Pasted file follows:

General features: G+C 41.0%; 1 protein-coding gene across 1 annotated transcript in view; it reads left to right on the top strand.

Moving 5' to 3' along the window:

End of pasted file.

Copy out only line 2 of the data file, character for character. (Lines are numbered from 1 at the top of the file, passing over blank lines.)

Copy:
Moving 5' to 3' along the window: